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  1. Fred Adams (2007). Review of Andrew Brook, Kathleen Akins (Eds.), Cognition and the Brain: The Philosophy and Neuroscience Movement. [REVIEW] Notre Dame Philosophical Reviews 2007 (2).
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  2. Kathleen Akins (1993). A Bat Without Qualities? In Martin Davies & Glyn W. Humphreys (eds.), Consciousness: Psychological and Philosophical Essays. Blackwell. 345--358.
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  3. Kathleen Akins & Philip Gerrans (2003). Introduction. Biology and Philosophy 18 (1):1-11.
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  4. Kathleen Akins & Martin Hahn (2000). The Peculiarity of Color. In Color Perception: Philosophical, Psychological, Artistic, and Computational Perspectives. New York: Oxford University Press.
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  5. Maria Albergato (2006). A Review Of: "The Mind and the Brain Neuroplasticity and the Power of Mental Force". [REVIEW] World Futures 62 (5):406 – 408.
    (2006). A Review of: “The Mind and the Brain Neuroplasticity and the Power of Mental Force”. World Futures: Vol. 62, No. 5, pp. 406-408.
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  6. John Allman & Jim Woodward (2008). What Are Moral Intuitions and Why Should We Care About Them? A Neurobiological Perspective. Philosophical Issues 18 (1):164-185.
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  7. Kristin Andrews, Vol. 6, No.
    The question of whether humans have free will, like the question of the meaning of life, is one whose answer depends on how the question itself is interpreted. In his recent book Neurophilosophy of Free Will: From Libertarian Illusions to a Concept of Natural Autonomy, Henrik Walter examines whether free will is possible in a deterministic natural world, and he concludes that the answer is "It depends" (xi). He rejects a libertarian account of free will as internally inconsistent, but argues (...)
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  8. Kristin Andrews (2003). Neurophilosophy of Free Will by Henrik Walter. Philo 6 (1):166-175.
  9. Kristin Andrews (2003). Neurophilosophy of Free Will: From Libertarian Illusions to a Concept of Natural Autonomy by Henrik Walter. Philo 6 (1):166-175.
  10. Daniel Ansari, Donna Coch & Bert de Smedt (2011). Connecting Education and Cognitive Neuroscience: Where Will the Journey Take Us? Educational Philosophy and Theory 43 (1):37-42.
    In recent years there have been growing calls for forging greater connections between education and cognitive neuroscience. As a consequence great hopes for the application of empirical research on the human brain to educational problems have been raised. In this article we contend that the expectation that results from cognitive neuroscience research will have a direct and immediate impact on educational practice are shortsighted and unrealistic. Instead, we argue that an infrastructure needs to be created, principally through interdisciplinary training, funding (...)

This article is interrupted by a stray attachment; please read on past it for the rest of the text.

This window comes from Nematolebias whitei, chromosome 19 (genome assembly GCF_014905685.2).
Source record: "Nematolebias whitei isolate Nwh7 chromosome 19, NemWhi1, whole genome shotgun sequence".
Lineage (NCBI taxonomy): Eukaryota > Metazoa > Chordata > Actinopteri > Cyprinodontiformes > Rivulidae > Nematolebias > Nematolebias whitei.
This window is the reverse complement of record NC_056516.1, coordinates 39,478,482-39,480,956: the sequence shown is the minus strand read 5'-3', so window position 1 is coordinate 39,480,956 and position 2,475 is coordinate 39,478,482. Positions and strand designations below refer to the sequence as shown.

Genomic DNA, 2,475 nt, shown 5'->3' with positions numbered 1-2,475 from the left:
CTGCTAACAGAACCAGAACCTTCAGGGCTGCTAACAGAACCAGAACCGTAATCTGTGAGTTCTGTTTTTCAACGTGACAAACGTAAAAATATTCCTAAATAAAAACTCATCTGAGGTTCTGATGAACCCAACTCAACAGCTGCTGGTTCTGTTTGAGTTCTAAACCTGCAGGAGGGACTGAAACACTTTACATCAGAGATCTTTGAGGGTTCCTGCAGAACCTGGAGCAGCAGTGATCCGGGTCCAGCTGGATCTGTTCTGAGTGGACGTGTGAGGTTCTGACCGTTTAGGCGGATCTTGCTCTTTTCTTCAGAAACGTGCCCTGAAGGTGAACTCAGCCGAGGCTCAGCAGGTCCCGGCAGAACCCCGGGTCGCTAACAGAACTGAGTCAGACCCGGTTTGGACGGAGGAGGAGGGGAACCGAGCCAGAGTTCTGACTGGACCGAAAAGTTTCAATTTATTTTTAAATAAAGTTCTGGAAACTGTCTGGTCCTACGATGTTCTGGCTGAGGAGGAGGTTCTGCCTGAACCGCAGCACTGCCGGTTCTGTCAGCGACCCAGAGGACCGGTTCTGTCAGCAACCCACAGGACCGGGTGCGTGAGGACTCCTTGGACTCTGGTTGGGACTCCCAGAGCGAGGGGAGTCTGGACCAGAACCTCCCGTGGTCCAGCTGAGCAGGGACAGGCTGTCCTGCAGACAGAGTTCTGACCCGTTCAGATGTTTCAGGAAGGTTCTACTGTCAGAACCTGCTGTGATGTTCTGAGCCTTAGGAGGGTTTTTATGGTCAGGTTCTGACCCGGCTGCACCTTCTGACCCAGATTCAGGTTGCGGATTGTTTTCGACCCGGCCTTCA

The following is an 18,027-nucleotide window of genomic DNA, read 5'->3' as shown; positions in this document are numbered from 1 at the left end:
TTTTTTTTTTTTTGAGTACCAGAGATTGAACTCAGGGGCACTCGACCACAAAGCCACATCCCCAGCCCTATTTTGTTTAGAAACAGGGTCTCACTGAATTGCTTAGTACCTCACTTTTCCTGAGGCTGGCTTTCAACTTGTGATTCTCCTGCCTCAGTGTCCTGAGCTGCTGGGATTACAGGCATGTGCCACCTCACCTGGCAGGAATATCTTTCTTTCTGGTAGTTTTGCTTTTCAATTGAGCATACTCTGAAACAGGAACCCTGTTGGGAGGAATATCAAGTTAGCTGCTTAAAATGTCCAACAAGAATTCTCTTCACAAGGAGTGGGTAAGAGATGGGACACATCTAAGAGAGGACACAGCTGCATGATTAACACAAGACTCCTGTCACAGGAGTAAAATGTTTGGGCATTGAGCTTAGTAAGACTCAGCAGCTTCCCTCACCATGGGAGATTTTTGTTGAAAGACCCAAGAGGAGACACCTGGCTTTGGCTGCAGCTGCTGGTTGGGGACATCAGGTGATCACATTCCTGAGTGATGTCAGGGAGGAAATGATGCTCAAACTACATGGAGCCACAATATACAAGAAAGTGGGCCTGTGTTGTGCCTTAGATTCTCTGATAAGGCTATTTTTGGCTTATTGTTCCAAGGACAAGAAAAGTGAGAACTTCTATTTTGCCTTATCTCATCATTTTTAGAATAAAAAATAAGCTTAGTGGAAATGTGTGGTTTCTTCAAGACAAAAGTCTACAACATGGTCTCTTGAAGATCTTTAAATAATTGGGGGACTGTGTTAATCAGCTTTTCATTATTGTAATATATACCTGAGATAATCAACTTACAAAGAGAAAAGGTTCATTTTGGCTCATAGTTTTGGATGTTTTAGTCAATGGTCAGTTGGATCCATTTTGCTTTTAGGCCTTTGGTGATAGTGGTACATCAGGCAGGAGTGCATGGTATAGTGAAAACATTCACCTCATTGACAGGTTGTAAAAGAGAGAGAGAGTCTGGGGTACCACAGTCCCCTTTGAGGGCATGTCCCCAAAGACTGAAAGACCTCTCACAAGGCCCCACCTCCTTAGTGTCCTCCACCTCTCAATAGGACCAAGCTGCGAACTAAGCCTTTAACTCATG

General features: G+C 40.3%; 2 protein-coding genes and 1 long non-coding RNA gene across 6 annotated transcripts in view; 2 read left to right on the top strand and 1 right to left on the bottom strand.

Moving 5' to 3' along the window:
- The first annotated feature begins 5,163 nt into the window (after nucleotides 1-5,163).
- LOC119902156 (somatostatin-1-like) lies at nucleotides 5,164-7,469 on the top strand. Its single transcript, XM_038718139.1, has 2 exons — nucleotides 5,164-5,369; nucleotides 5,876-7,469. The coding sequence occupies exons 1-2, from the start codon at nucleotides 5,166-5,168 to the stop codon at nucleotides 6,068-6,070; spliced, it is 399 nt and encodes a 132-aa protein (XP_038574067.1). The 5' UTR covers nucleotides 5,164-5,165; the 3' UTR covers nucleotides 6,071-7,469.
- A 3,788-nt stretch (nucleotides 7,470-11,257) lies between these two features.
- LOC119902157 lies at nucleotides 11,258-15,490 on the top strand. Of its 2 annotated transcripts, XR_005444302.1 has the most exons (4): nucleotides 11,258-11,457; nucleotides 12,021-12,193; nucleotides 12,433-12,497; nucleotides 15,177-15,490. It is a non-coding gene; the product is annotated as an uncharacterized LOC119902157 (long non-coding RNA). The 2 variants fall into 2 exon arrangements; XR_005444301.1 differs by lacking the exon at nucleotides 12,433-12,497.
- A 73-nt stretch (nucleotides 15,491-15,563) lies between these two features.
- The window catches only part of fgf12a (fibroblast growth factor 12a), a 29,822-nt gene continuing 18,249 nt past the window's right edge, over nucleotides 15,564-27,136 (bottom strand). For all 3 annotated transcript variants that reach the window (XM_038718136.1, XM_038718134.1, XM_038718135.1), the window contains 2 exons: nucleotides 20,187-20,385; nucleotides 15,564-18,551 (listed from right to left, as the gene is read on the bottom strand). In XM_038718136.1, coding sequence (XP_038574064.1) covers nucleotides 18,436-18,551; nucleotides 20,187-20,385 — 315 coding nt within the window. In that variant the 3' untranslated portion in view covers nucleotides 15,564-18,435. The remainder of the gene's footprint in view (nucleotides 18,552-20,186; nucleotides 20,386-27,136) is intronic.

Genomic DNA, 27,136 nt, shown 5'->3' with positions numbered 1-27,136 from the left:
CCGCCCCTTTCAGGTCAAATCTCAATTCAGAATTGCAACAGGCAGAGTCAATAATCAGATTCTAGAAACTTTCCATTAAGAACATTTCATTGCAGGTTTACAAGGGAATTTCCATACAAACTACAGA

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  11. Lutz Antoine, A. Thompson E., Lutz & D. Cosmelli, Neurophenomenology: An Introduction for Neurophilosophers in Cognition and the Brain : The Philosophy and Neuroscience Movement.
  12. William P. Bechtel & Robert N. McCauley (1999). Heuristic Identity Theory (or Back to the Future): The Mind-Body Problem Against the Background of Research Strategies in Cognitive Neuroscience. In Martin Hahn & S. C. Stoness (eds.), Proceedings of the 21st Annual Meeting of the Cognitive Science Society. Lawrence Erlbaum. 67-72.
    Functionalists in philosophy of mind traditionally raise two major arguments against the type identity theory: (1) psychological states are _multiply realizable_ so that there are no one-to-one mappings of psychological states onto neural states and (2) the most that evidence could ever establish is the _correlation_ of psychological and neural states, not their identity. We defend a variant on the traditional type identity theory which we call _heuristic identity theory_ (HIT) against both of these objections. Drawing its inspiration from scientific (...)
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  13. William Bechtel & Cory D. Wright (2009). What is Psychological Explanation? In P. Calvo & J. Symons (eds.), Routledge Companion to the Philosophy of Psychology. Routledge. 113--130.
    Due to the wide array of phenomena that are of interest to them, psychologists offer highly diverse and heterogeneous types of explanations. Initially, this suggests that the question "What is psychological explanation?" has no single answer. To provide appreciation of this diversity, we begin by noting some of the more common types of explanations that psychologists provide, with particular focus on classical examples of explanations advanced in three different areas of psychology: psychophysics, physiological psychology, and information-processing psychology. To analyze what (...)
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  14. Vincent Bergeron (2010). Neuroaesthetics Edited by Skov, Martin and Oshin Vartanian. Journal of Aesthetics and Art Criticism 68 (2):191-192.